In the indie thriller, Private Number, writer Michael Lane (Hal Ozsan, “Redline”) is under a lot of pressure. His first novel, Knight Fire, did reasonably well, and now, he’s really struggling to write his second. His loving wife, Katherine (Nicholle Tom, “Hang Loose”), has recently opened her own boutique and really, really wants to have a baby, but Michael’s resistant — he’s just not ready yet. Wait until I finish writing this book, he tells her; then we can talk about it.
However, life isn’t that simple. Michael, a recovering alcoholic, has begun seeing and hearing things, and alarming as this would be for anyone, Michael is doubly worried because while he occasionally hallucinated when he was drinking, he never saw or heard things that weren’t there when he was sober. He starts receiving strange phone calls in the middle of the night too; calls in which new, unfamiliar voices repeatedly ask, “Remember me?” When their house alarm suddenly goes off, and Sheriff Stance (Judd Nelson, “Nurse 3D”) doesn’t take his and Katherine’s concerns seriously, Michael becomes determined to find his own solution to his problems.
Taunted by whispers and visions of ghost-like men and women, Michael becomes obsessed with the late-night phone calls and resulting answering machine messages. He plays the messages over and over, and discovers that he can hear names whispered in the recordings. After a little research, Michael finds out that he’s hearing the voices of various murder victims, and resolves to save his wife, and his sanity, by solving the mystery of their deaths, and putting his torment to an end.
Producer, writer and director LazRael Lison creates a character in Michael that is rather intriguing, but unfortunately, the story doesn’t properly support his development to the end. Private Number is an attention getter early on, wrapping viewers up in a husband-wife dynamic — work stress, the desire for a growing family, love and support for each other’s goals — that’s relatable to anyone in a relationship that’s lasted longer than few months. Michael credits his wife for his recovery, sharing at an Alcoholics Anonymous meeting that she is the reason he’s sober today.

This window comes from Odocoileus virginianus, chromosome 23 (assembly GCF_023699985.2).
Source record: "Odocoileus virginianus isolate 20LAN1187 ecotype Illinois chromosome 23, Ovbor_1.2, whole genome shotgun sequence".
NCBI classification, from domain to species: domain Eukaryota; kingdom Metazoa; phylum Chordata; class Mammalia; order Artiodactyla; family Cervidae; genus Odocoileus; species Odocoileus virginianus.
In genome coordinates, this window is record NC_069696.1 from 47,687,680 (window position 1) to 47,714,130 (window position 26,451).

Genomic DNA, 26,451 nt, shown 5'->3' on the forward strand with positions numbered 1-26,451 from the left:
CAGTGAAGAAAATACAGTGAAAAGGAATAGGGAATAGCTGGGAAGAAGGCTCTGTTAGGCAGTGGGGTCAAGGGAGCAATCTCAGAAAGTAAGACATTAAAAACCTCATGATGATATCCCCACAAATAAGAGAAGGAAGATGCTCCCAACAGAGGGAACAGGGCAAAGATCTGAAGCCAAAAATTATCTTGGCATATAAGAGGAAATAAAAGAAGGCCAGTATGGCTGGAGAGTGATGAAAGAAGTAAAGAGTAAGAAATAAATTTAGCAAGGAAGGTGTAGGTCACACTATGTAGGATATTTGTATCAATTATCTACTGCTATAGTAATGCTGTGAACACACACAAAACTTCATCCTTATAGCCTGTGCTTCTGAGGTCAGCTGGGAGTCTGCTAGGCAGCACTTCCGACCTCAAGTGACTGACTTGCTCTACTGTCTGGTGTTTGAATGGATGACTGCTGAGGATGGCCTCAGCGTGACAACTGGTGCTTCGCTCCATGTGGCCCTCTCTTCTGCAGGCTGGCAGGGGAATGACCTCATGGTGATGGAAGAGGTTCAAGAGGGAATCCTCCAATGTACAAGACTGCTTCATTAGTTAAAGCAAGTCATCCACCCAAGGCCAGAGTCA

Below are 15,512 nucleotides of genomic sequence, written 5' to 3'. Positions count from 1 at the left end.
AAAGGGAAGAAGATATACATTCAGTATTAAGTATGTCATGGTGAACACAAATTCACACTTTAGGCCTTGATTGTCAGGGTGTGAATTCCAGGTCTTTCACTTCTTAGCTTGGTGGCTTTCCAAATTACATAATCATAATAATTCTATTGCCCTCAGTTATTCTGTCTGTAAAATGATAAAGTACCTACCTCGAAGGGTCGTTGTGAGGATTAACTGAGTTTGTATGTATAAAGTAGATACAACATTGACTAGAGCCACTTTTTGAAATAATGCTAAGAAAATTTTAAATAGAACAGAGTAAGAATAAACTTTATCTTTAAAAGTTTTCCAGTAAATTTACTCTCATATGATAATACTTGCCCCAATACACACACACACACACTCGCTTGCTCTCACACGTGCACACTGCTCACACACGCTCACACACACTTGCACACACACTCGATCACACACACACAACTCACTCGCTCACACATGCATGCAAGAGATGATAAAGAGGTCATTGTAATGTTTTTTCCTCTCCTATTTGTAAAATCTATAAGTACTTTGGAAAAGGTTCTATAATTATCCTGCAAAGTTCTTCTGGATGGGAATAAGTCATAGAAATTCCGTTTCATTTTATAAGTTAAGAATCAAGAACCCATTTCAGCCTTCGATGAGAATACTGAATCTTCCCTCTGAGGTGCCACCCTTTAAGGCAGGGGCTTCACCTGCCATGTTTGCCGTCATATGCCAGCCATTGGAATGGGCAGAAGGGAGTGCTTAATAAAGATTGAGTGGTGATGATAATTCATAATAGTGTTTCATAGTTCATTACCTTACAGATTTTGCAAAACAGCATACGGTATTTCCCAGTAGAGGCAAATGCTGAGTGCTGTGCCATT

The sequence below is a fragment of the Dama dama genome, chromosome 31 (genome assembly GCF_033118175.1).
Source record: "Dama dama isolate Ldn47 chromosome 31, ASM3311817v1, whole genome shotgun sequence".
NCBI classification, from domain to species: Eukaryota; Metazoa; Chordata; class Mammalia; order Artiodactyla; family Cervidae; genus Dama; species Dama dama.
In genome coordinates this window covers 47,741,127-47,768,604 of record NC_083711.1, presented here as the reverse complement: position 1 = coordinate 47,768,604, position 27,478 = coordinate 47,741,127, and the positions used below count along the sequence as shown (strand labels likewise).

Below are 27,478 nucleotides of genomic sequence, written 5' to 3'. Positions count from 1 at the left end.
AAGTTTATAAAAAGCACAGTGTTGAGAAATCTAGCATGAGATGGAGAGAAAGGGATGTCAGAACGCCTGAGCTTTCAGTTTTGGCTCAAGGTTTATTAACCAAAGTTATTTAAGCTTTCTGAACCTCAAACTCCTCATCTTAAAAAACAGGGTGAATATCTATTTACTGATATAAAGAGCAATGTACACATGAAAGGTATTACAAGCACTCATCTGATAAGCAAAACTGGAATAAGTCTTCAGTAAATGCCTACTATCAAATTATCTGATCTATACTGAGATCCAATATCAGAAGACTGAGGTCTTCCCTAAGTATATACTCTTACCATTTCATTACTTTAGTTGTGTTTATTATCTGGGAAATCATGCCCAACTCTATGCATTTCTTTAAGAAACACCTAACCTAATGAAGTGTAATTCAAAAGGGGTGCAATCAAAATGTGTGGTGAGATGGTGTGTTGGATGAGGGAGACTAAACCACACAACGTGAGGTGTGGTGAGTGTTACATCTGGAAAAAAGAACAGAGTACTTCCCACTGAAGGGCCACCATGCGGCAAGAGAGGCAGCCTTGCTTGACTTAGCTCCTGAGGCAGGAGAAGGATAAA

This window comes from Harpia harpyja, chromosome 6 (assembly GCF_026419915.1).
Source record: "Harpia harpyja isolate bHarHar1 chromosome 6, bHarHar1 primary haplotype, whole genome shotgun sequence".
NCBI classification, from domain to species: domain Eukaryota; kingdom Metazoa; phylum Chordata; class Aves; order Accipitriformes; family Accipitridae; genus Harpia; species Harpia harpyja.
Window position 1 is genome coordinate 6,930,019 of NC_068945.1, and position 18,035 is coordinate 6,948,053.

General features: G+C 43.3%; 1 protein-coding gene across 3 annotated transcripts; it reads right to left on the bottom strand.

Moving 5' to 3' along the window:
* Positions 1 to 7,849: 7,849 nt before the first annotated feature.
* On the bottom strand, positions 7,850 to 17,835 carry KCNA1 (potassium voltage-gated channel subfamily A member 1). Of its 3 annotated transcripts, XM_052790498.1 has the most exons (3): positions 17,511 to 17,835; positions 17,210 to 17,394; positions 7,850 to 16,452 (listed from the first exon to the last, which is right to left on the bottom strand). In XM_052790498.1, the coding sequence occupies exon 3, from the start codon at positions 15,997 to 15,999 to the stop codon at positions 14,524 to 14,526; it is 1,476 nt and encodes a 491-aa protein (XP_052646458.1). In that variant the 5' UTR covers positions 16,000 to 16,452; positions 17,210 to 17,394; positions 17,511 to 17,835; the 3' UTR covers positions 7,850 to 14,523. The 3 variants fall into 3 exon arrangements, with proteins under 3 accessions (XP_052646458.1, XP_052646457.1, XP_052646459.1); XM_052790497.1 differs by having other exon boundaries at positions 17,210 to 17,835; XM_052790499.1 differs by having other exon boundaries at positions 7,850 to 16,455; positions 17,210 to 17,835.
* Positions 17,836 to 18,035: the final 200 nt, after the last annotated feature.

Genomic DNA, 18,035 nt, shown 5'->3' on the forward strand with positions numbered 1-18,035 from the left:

The performances by Hal Ozsan and Nicholle Tom are believable and engaging in the beginning of the film, and the unnerving nature of the late-night phone create a tense atmosphere for them. But as the movie continues, clichéd characters like Judd Nelson’s Sheriff Stance and creepy neighbor Mitch (Kyle T. Heffner, “Red Sky”) detract from the plot. Not even Tom Sizemore’s turn as psychiatrist and AA group leader Jeff helps to pull this one up from the depths. Worse, the middle of the film drags on and on and gets weighted down by ridiculous details: Michael becomes mired in a contrived murder investigation (somehow he gets a house-call tech support guy to rig his computer to hack into police databases — but only for 90 minutes?) and Katherine is mysteriously attacked by the unhappy spirits (seizures? possession? I’m still not sure).
The resolution to all of this brings some interesting elements back to the forefront, but in general, it’s already too late. Even the open ending of sorts doesn’t deliver that quality bite a supernatural murder mystery really needs to bring it all home. So while Private Number begins with a psychological edge and tries to close on a strong footing, its faltering halfway through causes it to, by the end, dissolve into a movie that’s ultimately a disappointing and dissatisfying could-have-been.